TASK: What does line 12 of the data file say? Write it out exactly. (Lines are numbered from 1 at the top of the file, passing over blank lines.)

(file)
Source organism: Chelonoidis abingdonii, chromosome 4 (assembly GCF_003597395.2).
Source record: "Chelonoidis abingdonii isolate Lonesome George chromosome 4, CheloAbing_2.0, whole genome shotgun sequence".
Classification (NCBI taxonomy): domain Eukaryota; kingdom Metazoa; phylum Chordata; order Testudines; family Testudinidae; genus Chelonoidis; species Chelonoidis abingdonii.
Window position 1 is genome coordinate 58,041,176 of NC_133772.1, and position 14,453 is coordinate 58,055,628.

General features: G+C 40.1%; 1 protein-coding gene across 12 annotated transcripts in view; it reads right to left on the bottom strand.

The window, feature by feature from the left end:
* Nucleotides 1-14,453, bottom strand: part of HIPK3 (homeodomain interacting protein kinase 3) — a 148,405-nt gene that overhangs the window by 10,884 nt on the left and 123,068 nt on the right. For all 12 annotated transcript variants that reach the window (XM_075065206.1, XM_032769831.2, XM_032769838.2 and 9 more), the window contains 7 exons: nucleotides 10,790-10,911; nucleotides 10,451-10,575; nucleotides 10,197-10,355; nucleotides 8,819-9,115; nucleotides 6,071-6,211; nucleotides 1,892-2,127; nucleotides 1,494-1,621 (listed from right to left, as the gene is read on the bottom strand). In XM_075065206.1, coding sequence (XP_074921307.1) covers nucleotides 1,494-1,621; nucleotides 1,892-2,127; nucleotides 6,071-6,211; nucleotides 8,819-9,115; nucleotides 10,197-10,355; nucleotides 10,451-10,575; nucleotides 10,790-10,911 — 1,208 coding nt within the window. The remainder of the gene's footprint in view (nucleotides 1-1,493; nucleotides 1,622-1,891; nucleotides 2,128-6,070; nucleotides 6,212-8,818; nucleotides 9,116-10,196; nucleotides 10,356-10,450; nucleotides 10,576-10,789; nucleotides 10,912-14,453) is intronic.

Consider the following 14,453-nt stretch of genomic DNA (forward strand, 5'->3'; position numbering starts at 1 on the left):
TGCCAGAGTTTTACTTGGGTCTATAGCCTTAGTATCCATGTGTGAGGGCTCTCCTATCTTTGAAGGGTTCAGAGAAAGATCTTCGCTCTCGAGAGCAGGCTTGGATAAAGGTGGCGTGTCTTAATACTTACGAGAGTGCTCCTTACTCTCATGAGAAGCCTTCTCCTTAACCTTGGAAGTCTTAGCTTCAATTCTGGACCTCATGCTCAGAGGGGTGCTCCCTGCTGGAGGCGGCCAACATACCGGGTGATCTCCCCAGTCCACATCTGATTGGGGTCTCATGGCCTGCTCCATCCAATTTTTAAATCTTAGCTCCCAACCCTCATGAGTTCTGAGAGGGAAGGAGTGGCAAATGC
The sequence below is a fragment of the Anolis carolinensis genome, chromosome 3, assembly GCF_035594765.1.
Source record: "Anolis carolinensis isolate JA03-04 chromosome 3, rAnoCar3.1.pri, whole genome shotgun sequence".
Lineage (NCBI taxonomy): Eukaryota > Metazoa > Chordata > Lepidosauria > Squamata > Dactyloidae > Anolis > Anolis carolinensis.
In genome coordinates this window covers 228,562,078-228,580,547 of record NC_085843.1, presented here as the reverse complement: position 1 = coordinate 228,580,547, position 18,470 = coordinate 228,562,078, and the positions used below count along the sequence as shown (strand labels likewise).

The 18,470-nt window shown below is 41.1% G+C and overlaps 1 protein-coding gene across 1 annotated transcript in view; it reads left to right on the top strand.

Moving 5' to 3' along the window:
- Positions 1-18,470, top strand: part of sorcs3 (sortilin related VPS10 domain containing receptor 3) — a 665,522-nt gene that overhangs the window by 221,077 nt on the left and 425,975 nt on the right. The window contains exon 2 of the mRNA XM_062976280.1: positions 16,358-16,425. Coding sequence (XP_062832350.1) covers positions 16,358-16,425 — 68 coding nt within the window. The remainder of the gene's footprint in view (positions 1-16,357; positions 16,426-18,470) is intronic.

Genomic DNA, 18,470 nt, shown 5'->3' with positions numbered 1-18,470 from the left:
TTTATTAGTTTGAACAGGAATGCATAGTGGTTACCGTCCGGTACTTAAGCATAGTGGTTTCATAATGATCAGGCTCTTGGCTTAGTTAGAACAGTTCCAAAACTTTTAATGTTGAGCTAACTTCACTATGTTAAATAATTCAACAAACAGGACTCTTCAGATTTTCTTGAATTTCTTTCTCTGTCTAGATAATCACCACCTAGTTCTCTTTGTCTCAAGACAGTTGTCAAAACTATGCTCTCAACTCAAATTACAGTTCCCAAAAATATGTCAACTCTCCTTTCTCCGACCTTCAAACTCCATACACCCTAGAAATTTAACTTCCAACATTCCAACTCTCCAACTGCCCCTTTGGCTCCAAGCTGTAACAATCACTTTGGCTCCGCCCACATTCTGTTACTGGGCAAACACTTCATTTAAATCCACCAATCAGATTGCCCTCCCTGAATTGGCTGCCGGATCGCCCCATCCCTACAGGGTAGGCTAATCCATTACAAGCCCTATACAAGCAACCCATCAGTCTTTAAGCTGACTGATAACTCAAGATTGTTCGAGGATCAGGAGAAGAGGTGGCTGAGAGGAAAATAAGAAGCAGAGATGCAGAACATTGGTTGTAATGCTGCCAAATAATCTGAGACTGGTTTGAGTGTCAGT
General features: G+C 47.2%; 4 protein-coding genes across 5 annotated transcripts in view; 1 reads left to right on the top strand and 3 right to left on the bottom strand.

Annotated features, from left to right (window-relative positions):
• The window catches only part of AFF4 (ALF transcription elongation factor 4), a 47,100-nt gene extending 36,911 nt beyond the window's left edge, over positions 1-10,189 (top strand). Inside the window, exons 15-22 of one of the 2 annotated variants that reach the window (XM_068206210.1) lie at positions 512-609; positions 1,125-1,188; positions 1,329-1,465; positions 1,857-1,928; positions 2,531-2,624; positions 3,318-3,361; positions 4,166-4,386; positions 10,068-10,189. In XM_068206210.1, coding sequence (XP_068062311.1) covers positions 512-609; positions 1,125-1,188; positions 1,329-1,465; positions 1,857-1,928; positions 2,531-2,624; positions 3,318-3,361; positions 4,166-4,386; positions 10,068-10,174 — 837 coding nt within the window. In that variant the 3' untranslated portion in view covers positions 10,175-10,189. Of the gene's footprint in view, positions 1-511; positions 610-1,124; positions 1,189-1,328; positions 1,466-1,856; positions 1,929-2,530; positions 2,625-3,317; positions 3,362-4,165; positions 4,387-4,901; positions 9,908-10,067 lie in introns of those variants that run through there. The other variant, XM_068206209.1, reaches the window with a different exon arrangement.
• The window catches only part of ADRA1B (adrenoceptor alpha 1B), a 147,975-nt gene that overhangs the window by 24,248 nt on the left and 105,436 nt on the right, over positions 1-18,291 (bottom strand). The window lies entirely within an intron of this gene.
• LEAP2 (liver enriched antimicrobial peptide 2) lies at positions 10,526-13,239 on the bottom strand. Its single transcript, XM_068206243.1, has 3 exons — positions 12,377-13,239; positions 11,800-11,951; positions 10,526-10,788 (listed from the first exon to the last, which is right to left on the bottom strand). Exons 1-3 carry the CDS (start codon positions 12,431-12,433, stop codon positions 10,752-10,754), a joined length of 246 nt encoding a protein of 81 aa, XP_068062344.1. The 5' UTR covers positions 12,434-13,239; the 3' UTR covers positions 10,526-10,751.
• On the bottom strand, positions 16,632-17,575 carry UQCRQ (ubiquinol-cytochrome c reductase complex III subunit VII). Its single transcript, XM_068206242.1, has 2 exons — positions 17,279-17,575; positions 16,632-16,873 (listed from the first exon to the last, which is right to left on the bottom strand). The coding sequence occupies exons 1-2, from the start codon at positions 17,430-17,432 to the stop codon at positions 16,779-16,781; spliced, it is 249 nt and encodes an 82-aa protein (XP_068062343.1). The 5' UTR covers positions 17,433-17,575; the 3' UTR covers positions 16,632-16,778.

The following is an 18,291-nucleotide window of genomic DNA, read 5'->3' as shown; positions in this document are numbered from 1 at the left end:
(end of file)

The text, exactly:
Lineage (NCBI taxonomy): Eukaryota > Metazoa > Chordata > Lepidosauria > Squamata > Dactyloidae > Anolis > Anolis carolinensis.